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Andrew Lansley warns that without urgent reform the NHS will face a serious funding crisis

By Jonathan Isaby
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Lansley.ashx Yesterday afternoon here on ConHome, Enfield North MP Nick de Bois said that it was time to show support for Health Secretary Andrew Lansley and stick with the core principles of the reforms he has been proposing, amidst pressure from the Lib Dems.

Today Lansley makes his first intervention in the debate since the end of the listening exercise that has been conducted over the last two months or so.

Writing in the Daily Telegraph, he reasserts that "doing nothing is not an option" but sets out the stark facts about the rising cost of the NHS, owing to the ageing population, technological advances and the increasing cost of drugs.

He writes:

"These things – the rising costs of drugs and treatments. and a growing and ageing population – paint a compelling picture of why we have to modernise our health service and make it sustainable for the long term. Without change, and despite the Government’s provision of an additional £11.5 billion in funding, the NHS will need £130 billion by 2015 – meaning a potential funding gap of nearly £20 billion a year.

"Fast forward to 2030, and the projections are even starker, with the number of over‑85s set to reach 3.5 million, or 5 per cent of the population. Based on these projections, the NHS would need to perform an extra two million operations.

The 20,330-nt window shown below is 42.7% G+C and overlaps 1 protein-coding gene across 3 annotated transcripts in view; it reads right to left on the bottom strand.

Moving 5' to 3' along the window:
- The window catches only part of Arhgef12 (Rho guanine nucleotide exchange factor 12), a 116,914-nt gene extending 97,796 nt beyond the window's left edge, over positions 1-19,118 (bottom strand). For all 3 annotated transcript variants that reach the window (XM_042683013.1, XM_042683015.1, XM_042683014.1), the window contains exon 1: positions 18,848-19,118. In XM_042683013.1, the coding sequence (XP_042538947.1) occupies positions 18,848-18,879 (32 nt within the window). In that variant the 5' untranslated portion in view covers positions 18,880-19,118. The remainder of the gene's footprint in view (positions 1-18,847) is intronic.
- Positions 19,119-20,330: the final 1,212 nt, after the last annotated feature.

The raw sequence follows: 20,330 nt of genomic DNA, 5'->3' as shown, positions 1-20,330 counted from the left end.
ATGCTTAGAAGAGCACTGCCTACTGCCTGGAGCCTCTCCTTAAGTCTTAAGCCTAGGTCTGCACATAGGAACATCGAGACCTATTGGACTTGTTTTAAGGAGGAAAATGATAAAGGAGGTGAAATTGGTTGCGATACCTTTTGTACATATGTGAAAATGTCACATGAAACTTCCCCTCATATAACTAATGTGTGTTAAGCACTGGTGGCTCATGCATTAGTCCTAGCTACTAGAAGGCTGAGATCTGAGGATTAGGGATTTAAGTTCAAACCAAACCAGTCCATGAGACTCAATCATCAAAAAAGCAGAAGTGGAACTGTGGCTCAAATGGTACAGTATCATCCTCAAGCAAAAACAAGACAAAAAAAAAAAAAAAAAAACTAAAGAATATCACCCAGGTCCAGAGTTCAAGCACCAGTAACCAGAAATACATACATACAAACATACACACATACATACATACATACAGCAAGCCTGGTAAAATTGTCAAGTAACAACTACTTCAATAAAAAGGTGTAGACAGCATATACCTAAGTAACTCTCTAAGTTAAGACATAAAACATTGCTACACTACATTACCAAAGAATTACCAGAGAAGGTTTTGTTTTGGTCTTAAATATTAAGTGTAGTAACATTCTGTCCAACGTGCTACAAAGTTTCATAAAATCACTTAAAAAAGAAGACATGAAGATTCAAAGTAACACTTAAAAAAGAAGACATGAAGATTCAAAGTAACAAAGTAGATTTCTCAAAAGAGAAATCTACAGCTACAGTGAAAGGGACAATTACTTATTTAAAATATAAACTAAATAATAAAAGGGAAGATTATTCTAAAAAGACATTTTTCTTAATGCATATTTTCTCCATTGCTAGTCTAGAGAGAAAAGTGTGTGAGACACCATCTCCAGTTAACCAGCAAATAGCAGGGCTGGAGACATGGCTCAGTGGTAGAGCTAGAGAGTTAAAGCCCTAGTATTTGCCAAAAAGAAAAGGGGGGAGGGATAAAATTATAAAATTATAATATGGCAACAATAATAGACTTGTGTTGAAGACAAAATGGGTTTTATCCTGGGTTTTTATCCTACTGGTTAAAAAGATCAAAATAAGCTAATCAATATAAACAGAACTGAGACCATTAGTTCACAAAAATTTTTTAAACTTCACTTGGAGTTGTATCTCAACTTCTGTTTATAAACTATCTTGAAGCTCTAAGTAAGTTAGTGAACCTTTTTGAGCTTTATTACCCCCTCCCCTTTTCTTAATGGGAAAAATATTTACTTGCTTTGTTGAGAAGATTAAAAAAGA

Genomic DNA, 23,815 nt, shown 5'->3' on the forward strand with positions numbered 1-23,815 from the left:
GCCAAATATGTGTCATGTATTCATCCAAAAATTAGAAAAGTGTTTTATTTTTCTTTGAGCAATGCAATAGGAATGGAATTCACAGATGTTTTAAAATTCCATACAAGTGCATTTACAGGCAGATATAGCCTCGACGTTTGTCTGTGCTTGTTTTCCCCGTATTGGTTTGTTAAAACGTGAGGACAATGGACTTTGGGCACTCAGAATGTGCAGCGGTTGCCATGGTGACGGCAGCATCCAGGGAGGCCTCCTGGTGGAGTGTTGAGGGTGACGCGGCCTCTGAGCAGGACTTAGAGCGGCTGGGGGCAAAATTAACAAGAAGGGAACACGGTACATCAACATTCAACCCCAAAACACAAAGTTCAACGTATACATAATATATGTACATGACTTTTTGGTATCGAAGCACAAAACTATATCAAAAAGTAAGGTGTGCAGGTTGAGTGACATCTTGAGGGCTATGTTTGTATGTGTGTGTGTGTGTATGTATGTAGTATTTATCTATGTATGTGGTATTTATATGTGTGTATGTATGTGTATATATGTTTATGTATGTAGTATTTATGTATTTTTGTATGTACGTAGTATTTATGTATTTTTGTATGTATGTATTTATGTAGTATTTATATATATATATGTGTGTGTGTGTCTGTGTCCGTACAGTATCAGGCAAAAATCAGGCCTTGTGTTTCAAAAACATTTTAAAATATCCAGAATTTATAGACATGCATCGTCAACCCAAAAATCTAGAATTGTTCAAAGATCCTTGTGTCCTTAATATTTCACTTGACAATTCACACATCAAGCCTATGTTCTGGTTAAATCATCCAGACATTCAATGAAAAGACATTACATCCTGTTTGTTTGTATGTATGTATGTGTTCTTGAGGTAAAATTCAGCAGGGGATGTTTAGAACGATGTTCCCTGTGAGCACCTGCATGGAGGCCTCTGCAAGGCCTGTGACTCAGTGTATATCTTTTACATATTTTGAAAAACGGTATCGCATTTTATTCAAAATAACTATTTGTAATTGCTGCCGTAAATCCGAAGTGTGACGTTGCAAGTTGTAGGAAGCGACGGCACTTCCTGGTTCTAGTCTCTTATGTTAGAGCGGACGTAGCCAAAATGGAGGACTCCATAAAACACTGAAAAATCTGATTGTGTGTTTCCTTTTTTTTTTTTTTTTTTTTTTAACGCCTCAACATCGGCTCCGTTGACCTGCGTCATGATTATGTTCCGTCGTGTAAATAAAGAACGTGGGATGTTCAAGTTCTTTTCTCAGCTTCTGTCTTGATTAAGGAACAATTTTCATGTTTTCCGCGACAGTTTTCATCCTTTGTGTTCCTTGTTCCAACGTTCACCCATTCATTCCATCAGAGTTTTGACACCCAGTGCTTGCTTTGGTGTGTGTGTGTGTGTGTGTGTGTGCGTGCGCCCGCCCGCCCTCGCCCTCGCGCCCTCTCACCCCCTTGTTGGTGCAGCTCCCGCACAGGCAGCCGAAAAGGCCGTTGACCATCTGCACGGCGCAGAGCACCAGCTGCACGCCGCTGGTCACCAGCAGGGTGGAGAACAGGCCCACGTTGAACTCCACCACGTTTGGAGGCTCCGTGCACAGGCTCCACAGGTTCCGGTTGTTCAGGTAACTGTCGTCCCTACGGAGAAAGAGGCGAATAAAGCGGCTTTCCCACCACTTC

"Put simply, if things carry on unchanged, this would mean real terms health spending more than doubling to £230billion. That is more than £7,000 a second – twice as much as we are spending today. This is something we simply cannot afford."

He goes on to reaffirm his belief in giving patients more control over their healthcare, devolving power from Whitehall to allow GPs and clinical experts to shape local services, with the majority of the health budget controlled by those who are locally accountable.

Lansley does concede that he is "ready to accept any changes – substantial and significant – if they help us improve care for patients". However, he insists that if the pressures on the NHS are ignored, it will face "a financial crisis within a matter of years that will threaten the very values we hold so dear, of a comprehensive health service, available to all, free at the point of use and based on need and not the ability to pay."

Click here to read the piece in its entirety.

Separately, the Independent reports this morning that Lansley's special adviser, Jenny Jackson, has been "barred from briefing journalists after being caught sending emails that undermined Mr Clegg". Full details here.

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